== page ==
Planetary loop

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Schematic animation of the Mars loop. The earth (E) passes Mars (M), causing the apparent position of Mars (M ') to move backwards.

A planetary loop or opposition loop describes the phenomenon that every upper planet ( Mars to Neptune ) in the months around its opposition , i.e. H. when it forms an angle of 180 ° with the sun when viewed from the earth, it appears to wander back in the starry sky in order to continue its right-hand orbit later. This happens because the earth is faster on the "inner orbit". As a result, the observed planet seems to stand still and its direction of movement then reverses. Every lower planet ( Mercury and Venus ) also shows this behavior in the area of ​​its lower conjunction , because this then overtakes the earth.

Jupiter's planetary loop in the starry sky, which passes through about every 13 months (seen from the southern hemisphere; seen from the northern hemisphere, the right-to-left movement would be from right to left)
Mars opposition from 2003 to 2018. Relative movement of Mars to Earth, with Earth in the center. View of the ecliptic plane.

In ancient Babylon , the backward movements of the planets were predicted by extrapolating their previous orbits. In Hellenism , astronomers developed a sophisticated theory of planetary motions , the so-called epicyclic theory , which allowed a very precise forecast of planetary loops. In the early modern era, in the heliocentric system of Nicolaus Copernicus , the planetary loops were finally explained in a way that we still believe to be correct today: when one of the upper planets is facing the sun (technical term: "is in opposition") the earth is between him and the sun. Due to its faster orbit, the earth overtakes the more distant planet inside, so that it seems to move backwards ("retrograde") for a few weeks .

If the earth moves exactly towards the planet before overtaking, it seems to stand still for a few days against the background of the fixed stars (in the picture point S1). A few months later, after the Earth has overtaken the planet, it runs away from the planet and a second deadlock occurs in S2.

These turning points, at which a planet hardly moves under the stars for a few days, are called “standstill”. However, since the planets' orbital planes do not exactly coincide with the ecliptic , strictly speaking it is a standstill in ecliptical length. Changes in the ecliptical latitude during standstill give the apparent trajectory a loop shape instead of real turning points. Such opposition loops can be observed very well on Mars .

If two planets wander through the same constellation around their opposition , it can happen that their loops overlap and they meet not just once but three times ; this is called a threefold conjunction . Every few centuries this occurs for Jupiter and Saturn . It is sometimes suggested that such an event underlies the description of the Star of Bethlehem in the New Testament . Matthew chap. 2, the remark that “the star stood still” over Bethlehem could indicate exactly when the two planets reversed their course on almost the same day. This constellation can be traced back to the year 7 BC. Calculate back.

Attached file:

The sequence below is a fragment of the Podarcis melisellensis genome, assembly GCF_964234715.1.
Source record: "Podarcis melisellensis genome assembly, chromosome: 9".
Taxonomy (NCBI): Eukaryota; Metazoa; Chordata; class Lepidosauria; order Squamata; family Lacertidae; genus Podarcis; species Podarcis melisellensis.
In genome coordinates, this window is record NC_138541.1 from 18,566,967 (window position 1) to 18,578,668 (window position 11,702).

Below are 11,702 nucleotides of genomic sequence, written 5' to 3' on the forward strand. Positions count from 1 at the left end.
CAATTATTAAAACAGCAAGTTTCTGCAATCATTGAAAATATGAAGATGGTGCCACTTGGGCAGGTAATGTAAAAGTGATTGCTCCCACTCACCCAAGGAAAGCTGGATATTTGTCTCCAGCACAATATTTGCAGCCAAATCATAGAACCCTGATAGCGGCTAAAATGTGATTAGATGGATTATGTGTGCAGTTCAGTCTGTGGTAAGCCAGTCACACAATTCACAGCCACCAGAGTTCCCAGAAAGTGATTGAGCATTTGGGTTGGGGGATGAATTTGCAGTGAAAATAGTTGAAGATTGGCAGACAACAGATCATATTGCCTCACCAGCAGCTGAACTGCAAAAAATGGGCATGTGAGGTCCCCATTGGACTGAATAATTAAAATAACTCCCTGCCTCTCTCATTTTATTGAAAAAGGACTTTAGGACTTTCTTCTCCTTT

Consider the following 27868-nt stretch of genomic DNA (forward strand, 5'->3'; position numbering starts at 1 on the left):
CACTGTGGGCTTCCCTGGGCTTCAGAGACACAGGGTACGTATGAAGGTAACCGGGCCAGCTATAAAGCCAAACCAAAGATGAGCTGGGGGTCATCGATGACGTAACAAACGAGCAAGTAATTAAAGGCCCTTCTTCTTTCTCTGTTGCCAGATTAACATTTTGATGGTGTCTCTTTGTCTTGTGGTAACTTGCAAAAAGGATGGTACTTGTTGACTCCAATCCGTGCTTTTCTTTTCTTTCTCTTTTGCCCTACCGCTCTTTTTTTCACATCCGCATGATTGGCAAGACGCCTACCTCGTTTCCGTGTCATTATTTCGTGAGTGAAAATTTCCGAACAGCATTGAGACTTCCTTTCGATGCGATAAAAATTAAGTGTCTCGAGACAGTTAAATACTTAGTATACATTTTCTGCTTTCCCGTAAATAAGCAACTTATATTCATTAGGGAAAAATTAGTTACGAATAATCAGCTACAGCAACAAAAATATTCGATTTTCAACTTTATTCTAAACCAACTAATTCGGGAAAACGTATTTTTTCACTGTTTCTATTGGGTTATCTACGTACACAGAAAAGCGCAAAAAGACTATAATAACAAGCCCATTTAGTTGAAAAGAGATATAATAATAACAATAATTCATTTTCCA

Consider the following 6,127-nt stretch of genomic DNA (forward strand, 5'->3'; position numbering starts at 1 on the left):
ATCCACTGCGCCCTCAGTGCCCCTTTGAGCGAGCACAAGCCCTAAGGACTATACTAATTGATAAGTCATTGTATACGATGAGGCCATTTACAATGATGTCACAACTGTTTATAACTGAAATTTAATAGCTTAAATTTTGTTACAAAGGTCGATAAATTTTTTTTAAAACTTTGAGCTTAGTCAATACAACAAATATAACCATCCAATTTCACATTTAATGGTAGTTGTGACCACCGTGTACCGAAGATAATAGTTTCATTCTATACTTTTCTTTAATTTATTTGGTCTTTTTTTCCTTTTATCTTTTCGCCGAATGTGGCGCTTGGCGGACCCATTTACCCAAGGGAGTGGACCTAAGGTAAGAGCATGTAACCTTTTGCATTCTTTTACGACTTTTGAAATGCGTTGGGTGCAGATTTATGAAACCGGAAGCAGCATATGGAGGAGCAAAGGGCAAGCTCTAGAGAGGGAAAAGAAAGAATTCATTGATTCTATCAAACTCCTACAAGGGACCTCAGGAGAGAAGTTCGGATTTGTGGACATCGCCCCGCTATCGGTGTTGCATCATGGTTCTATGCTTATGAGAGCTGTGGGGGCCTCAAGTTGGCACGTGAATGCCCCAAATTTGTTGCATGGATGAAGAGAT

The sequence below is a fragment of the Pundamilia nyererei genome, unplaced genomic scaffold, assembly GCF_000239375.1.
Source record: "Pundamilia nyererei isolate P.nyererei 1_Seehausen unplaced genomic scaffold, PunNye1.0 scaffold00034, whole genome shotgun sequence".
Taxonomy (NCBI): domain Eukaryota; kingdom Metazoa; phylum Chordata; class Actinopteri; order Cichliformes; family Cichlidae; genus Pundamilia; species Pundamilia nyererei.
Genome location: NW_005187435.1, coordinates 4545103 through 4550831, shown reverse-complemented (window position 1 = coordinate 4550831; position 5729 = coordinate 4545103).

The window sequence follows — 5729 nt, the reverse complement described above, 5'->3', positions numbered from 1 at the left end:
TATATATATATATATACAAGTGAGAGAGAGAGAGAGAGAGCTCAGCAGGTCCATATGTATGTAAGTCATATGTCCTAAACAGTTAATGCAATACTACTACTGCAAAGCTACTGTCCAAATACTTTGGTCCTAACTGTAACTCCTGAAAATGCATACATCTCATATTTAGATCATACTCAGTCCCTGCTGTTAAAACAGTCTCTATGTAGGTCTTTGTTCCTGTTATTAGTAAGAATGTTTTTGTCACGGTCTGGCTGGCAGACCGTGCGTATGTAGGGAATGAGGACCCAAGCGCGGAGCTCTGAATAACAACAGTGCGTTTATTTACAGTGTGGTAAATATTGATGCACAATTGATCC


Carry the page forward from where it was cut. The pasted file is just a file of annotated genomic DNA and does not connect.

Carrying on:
Such phenomena can be investigated with 2D methods in the discussion of curves (two-dimensional) or with 3D methods of path determination . In such a spatial process z. It is understandable, for example, that the earth moves away from or towards the other planet in the times of S1 or S2 .

Construction of a planetary loop

Construction of the planetary loop of an upper planet

The adjacent figure shows the apparently loop-shaped path for the movement of the observer on the earth moving around the sun. The loop-shaped orbit results from a projection of the movement of the relatively close planet onto the background of the fixed stars, which are almost infinitely distant. It results from the parallax between the earth, planet and fixed star background.

In half a year the earth will cover the distance from points 2 to 7 (see figure below). In the same period of time, the planet that is further away from the Sun (i.e. upper) covers a shorter distance due to the lower mean orbital velocity , which is also significantly less curved due to the greater distance.

If you now connect the points at the corresponding points in time and extend the ray to the fixed star background, there is apparently a concurrent movement from points 1 to 3, from points 3 to 5 a retrograde movement and from points 5 to 7 again a concurrent movement. The corresponding projection onto the fixed star background results in the loop-shaped path.


Two people can easily simulate the effect of the apparent direction reversal in open terrain. On a larger free space, mark a spot as a sun (e.g. with a stone). At a distance of a few meters from the sun, a person walks on a circular path around the sun. At a distance of, for example, 10 meters, a second person walks much more slowly on a circular path around the sun. The inner person then constantly looks at the outer while walking. The inner person also pays attention to objects at a great distance, such as trees or towers. For the inner person, when overtaking the outer person, it is then clearly visible how the outer person is first moving towards a church tower, for example, then backwards away from it, and then runs towards it again at increased speed.

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